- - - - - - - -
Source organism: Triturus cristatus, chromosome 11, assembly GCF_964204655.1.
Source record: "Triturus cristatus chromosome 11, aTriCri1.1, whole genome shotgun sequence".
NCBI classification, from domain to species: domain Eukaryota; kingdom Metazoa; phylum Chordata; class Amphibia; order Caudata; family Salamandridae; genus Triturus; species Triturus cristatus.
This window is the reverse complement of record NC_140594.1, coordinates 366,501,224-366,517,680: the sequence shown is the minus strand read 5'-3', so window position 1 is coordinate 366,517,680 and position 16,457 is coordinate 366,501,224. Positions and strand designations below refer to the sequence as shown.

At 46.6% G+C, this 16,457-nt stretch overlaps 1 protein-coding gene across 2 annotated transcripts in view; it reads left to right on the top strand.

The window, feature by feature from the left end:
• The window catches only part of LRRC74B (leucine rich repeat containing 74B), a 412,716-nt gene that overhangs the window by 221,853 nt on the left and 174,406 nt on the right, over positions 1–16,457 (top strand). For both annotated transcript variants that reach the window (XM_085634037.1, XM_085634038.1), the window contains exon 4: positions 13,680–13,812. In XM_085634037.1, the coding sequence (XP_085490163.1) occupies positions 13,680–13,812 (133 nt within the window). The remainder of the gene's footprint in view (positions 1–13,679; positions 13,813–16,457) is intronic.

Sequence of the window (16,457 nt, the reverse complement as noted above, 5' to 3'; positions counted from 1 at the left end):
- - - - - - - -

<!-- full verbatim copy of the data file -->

Source organism: Triturus cristatus, chromosome 11, assembly GCF_964204655.1.
Source record: "Triturus cristatus chromosome 11, aTriCri1.1, whole genome shotgun sequence".
NCBI classification, from domain to species: domain Eukaryota; kingdom Metazoa; phylum Chordata; class Amphibia; order Caudata; family Salamandridae; genus Triturus; species Triturus cristatus.
This window is the reverse complement of record NC_140594.1, coordinates 366,501,224-366,517,680: the sequence shown is the minus strand read 5'-3', so window position 1 is coordinate 366,517,680 and position 16,457 is coordinate 366,501,224. Positions and strand designations below refer to the sequence as shown.

At 46.6% G+C, this 16,457-nt stretch overlaps 1 protein-coding gene across 2 annotated transcripts in view; it reads left to right on the top strand.

The window, feature by feature from the left end:
• The window catches only part of LRRC74B (leucine rich repeat containing 74B), a 412,716-nt gene that overhangs the window by 221,853 nt on the left and 174,406 nt on the right, over positions 1–16,457 (top strand). For both annotated transcript variants that reach the window (XM_085634037.1, XM_085634038.1), the window contains exon 4: positions 13,680–13,812. In XM_085634037.1, the coding sequence (XP_085490163.1) occupies positions 13,680–13,812 (133 nt within the window). The remainder of the gene's footprint in view (positions 1–13,679; positions 13,813–16,457) is intronic.

Sequence of the window (16,457 nt, the reverse complement as noted above, 5' to 3'; positions counted from 1 at the left end):